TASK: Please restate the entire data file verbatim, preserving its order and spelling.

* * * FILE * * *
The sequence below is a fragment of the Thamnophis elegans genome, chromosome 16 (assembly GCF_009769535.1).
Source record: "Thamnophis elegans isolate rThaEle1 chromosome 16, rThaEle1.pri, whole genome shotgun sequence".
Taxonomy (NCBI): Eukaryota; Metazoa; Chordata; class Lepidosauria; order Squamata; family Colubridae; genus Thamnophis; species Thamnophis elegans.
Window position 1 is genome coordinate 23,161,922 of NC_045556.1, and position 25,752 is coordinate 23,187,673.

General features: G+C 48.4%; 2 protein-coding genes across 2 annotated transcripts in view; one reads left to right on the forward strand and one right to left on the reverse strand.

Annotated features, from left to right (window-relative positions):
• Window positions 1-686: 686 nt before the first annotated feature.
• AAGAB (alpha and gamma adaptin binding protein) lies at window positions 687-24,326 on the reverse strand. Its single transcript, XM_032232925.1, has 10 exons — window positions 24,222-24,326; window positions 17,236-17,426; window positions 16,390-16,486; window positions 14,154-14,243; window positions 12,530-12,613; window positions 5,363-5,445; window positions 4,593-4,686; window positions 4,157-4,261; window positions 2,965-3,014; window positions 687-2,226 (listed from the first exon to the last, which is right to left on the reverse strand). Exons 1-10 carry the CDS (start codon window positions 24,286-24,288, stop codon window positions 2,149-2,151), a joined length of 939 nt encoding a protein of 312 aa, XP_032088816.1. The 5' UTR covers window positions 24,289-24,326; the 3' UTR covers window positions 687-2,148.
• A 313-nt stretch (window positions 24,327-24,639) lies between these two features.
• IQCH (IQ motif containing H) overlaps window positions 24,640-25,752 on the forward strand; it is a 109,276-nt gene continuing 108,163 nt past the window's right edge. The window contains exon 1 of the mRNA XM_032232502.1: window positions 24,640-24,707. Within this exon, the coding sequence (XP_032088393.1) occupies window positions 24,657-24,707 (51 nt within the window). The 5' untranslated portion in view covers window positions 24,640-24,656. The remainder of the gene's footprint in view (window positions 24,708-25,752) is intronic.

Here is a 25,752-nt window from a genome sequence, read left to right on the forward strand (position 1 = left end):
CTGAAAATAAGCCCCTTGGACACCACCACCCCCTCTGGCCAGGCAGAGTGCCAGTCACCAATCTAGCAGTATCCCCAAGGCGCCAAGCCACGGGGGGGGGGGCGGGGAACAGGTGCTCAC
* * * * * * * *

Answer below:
The sequence below is a fragment of the Thamnophis elegans genome, chromosome 16 (assembly GCF_009769535.1).
Source record: "Thamnophis elegans isolate rThaEle1 chromosome 16, rThaEle1.pri, whole genome shotgun sequence".
Taxonomy (NCBI): Eukaryota; Metazoa; Chordata; class Lepidosauria; order Squamata; family Colubridae; genus Thamnophis; species Thamnophis elegans.
Window position 1 is genome coordinate 23,161,922 of NC_045556.1, and position 25,752 is coordinate 23,187,673.

General features: G+C 48.4%; 2 protein-coding genes across 2 annotated transcripts in view; one reads left to right on the forward strand and one right to left on the reverse strand.

Annotated features, from left to right (window-relative positions):
• Window positions 1-686: 686 nt before the first annotated feature.
• AAGAB (alpha and gamma adaptin binding protein) lies at window positions 687-24,326 on the reverse strand. Its single transcript, XM_032232925.1, has 10 exons — window positions 24,222-24,326; window positions 17,236-17,426; window positions 16,390-16,486; window positions 14,154-14,243; window positions 12,530-12,613; window positions 5,363-5,445; window positions 4,593-4,686; window positions 4,157-4,261; window positions 2,965-3,014; window positions 687-2,226 (listed from the first exon to the last, which is right to left on the reverse strand). Exons 1-10 carry the CDS (start codon window positions 24,286-24,288, stop codon window positions 2,149-2,151), a joined length of 939 nt encoding a protein of 312 aa, XP_032088816.1. The 5' UTR covers window positions 24,289-24,326; the 3' UTR covers window positions 687-2,148.
• A 313-nt stretch (window positions 24,327-24,639) lies between these two features.
• IQCH (IQ motif containing H) overlaps window positions 24,640-25,752 on the forward strand; it is a 109,276-nt gene continuing 108,163 nt past the window's right edge. The window contains exon 1 of the mRNA XM_032232502.1: window positions 24,640-24,707. Within this exon, the coding sequence (XP_032088393.1) occupies window positions 24,657-24,707 (51 nt within the window). The 5' untranslated portion in view covers window positions 24,640-24,656. The remainder of the gene's footprint in view (window positions 24,708-25,752) is intronic.

Here is a 25,752-nt window from a genome sequence, read left to right on the forward strand (position 1 = left end):
CTGAAAATAAGCCCCTTGGACACCACCACCCCCTCTGGCCAGGCAGAGTGCCAGTCACCAATCTAGCAGTATCCCCAAGGCGCCAAGCCACGGGGGGGGGGGCGGGGAACAGGTGCTCAC